JORDAN: Assessing the Supreme Court’s McCutcheon decision

Time to revisit Citizens United and IRS targeting scandals

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Many Americans will rightly recognize the Supreme Court’s decision in McCutcheon v. Federal Election Commission as one that reaffirms free-speech rights in America.

However, those of us leading the effort to get to the bottom of the Obama administration’s IRS targeting scandal read the decision and felt an eerie sense of deja vu.

We have seen this movie before, and we know how it ends.

In 2010, the Supreme Court similarly ruled in the Citizens United case that restrictions on political speech are unconstitutional. Though the case strengthened the letter of the law in regard to free-speech rights, it has now become clear that some used the decision as a catalyst to launch a covert war against conservative individuals and organizations who were seeking to exercise those rights.

Chief among the instigators was President Obama. Days after the court’s ruling in Citizens United, the president stood before Congress and publicly chastised the court for its decision. Days later he lambasted the ruling as opening “the floodgates for special interests — including foreign corporations — to spend without limit in our elections” and urged the situation be remedied.

In speech after speech, the president spoke of the perils of the decision, that it created “front groups with misleading names” and how it hurt the democratic process. Weeks before the 2010 midterm elections, the president singled out groups by name and warned “shadow groups [were] already forming and building war chests of tens of millions of dollars to influence the fall elections.” He even went so far as to declare Citizens United “a problem for our democracy.”

Rather than bolstering an environment for political debate to flourish, the president’s actions paved the way for a subversive assault on the free-speech rights of those who disagree with his point of view.

Our investigation showed how the rhetoric of the president and his allies was the causal factor in the IRS‘ targeting of conservative groups. In the words of ex-IRS employee Lois Lerner in October 2010, the IRS needed to “fix the problem” of nonprofit political speech.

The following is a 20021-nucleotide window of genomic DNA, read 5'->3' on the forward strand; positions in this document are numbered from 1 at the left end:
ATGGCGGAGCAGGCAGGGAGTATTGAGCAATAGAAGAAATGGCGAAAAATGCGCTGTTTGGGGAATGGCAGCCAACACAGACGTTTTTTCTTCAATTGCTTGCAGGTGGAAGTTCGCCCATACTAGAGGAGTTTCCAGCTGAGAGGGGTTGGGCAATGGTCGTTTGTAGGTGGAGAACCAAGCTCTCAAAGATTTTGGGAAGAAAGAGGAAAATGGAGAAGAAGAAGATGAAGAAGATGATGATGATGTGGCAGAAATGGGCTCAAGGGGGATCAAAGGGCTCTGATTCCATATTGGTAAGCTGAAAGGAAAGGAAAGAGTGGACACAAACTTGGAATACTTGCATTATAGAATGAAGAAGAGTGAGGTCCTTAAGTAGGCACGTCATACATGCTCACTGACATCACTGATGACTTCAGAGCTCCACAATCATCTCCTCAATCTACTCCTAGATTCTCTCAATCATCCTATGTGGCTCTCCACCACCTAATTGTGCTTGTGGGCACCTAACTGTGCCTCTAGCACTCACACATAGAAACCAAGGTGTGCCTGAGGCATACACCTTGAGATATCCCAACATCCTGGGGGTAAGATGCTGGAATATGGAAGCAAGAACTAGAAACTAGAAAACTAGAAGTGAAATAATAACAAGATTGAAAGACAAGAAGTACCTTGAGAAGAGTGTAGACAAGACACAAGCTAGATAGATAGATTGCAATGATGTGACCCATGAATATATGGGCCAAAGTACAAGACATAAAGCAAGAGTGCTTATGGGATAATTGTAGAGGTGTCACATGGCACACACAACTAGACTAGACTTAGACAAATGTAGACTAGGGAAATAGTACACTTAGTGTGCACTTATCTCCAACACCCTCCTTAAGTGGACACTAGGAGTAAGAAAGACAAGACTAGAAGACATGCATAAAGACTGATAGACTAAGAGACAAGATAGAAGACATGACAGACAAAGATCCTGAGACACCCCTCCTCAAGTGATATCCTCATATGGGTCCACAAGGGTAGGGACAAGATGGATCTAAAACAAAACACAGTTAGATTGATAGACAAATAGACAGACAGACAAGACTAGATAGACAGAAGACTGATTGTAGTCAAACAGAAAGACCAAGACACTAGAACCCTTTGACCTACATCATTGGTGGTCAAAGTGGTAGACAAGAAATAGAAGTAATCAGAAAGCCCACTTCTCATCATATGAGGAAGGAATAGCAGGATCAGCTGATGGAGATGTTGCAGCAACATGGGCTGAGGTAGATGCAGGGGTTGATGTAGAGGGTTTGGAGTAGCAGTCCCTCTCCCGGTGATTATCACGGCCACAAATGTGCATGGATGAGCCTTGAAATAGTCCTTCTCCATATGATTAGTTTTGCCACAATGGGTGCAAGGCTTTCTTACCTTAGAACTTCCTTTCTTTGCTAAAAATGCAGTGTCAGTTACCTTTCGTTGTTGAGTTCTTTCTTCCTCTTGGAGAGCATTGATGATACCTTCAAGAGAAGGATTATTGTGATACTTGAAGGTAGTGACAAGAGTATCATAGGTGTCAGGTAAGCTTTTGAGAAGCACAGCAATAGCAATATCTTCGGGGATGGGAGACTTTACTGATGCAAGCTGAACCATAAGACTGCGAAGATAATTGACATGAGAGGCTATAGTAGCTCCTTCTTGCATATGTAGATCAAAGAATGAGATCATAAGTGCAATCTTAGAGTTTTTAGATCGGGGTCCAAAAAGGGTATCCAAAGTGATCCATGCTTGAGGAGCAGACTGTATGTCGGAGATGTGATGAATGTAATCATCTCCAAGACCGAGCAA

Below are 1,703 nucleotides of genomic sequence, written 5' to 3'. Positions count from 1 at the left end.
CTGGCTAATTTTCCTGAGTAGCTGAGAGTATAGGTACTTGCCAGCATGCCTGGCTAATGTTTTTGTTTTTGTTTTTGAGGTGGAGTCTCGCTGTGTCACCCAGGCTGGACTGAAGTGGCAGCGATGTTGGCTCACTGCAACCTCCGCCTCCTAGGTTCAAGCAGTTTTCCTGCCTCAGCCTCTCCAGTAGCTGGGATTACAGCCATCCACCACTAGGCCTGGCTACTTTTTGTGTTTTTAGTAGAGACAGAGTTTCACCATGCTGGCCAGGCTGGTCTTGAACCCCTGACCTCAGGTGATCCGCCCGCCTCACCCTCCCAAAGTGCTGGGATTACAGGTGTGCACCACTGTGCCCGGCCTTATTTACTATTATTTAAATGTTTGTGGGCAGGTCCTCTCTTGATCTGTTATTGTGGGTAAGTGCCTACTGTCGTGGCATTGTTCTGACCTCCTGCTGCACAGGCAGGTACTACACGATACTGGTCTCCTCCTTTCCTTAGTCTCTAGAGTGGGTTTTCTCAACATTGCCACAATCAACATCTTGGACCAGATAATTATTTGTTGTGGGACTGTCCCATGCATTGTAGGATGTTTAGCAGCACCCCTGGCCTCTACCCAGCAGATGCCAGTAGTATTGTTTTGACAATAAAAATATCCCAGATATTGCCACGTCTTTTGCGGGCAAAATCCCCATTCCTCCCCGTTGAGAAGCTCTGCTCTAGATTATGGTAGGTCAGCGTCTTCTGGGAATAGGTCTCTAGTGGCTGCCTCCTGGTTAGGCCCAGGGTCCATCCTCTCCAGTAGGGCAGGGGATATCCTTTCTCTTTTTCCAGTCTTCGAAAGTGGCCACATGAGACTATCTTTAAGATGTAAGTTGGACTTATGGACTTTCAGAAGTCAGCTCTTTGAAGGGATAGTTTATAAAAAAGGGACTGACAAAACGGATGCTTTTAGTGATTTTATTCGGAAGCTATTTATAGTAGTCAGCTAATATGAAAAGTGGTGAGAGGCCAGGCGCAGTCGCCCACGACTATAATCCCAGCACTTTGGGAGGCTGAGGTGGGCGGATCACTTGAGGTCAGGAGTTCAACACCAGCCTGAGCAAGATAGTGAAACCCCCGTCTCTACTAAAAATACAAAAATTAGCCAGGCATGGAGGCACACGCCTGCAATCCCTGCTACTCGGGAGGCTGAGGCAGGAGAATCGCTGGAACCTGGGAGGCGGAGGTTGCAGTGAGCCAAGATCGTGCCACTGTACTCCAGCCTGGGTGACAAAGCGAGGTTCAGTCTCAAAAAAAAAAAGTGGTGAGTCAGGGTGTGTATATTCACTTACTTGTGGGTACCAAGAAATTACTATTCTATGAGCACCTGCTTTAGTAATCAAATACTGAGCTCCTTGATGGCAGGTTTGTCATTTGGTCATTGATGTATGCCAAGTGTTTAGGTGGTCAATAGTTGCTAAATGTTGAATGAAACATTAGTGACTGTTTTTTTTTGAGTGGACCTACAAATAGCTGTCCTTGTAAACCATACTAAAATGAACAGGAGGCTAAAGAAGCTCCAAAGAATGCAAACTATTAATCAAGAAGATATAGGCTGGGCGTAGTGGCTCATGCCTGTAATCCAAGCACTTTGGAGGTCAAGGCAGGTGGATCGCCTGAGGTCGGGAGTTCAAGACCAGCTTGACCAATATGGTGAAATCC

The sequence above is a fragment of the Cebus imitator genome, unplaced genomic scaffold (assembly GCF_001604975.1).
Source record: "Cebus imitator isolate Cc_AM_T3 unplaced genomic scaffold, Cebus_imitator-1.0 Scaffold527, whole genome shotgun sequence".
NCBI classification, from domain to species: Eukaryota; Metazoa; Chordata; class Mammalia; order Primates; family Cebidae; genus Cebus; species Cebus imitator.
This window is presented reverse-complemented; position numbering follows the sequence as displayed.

She worried that Tea Party applications could be the “vehicle” for whether Citizens United applies to nonprofit rules. In the ensuing months, the IRS scrutinized, delayed and harassed conservative applicants for tax-exempt status.

As goes the old maxim, history doesn’t repeat itself, but it does rhyme. Four years ago, in response to a similar Supreme Court decision, the IRS worked to sideline conservative groups from lawful political speech.

We must not allow McCutcheon to become a flash point for a renewed attack upon lawful political speech of American citizens. We must be vigilant to identify and expose any attempts by the administration to silence those engaged in lawful political speech.

In response to the court’s ruling on a different topic, Obamacare, the president embraced the concept of “settled law,” declaring that “[t]he Supreme Court has spoken. It is the law of the land.” We are a nation of laws, and the court’s ruling must be respected. As we saw with the IRS targeting, the true unraveling of democracy’s fabric happens when officials in positions of power seek to undermine the law for their own ideological benefit.

The work of improving our democracy is always ongoing. The court’s McCutcheon decision is a good start for free speech, but it is not the end.

As the chief justice has written, “Where the First Amendment is implicated, the tie goes to the speaker, not the censor.” The administration has proposed new regulations that would further limit the political speech of 501(c)(4) groups. This proposal gives the tie — and the ballgame — to the censor.

The administration has received 149,000 comments on this rule, the overwhelming majority of which have been negative. In our subcommittee, we heard testimony from a bipartisan group of citizens about how the administration’s proposal restricts their speech.

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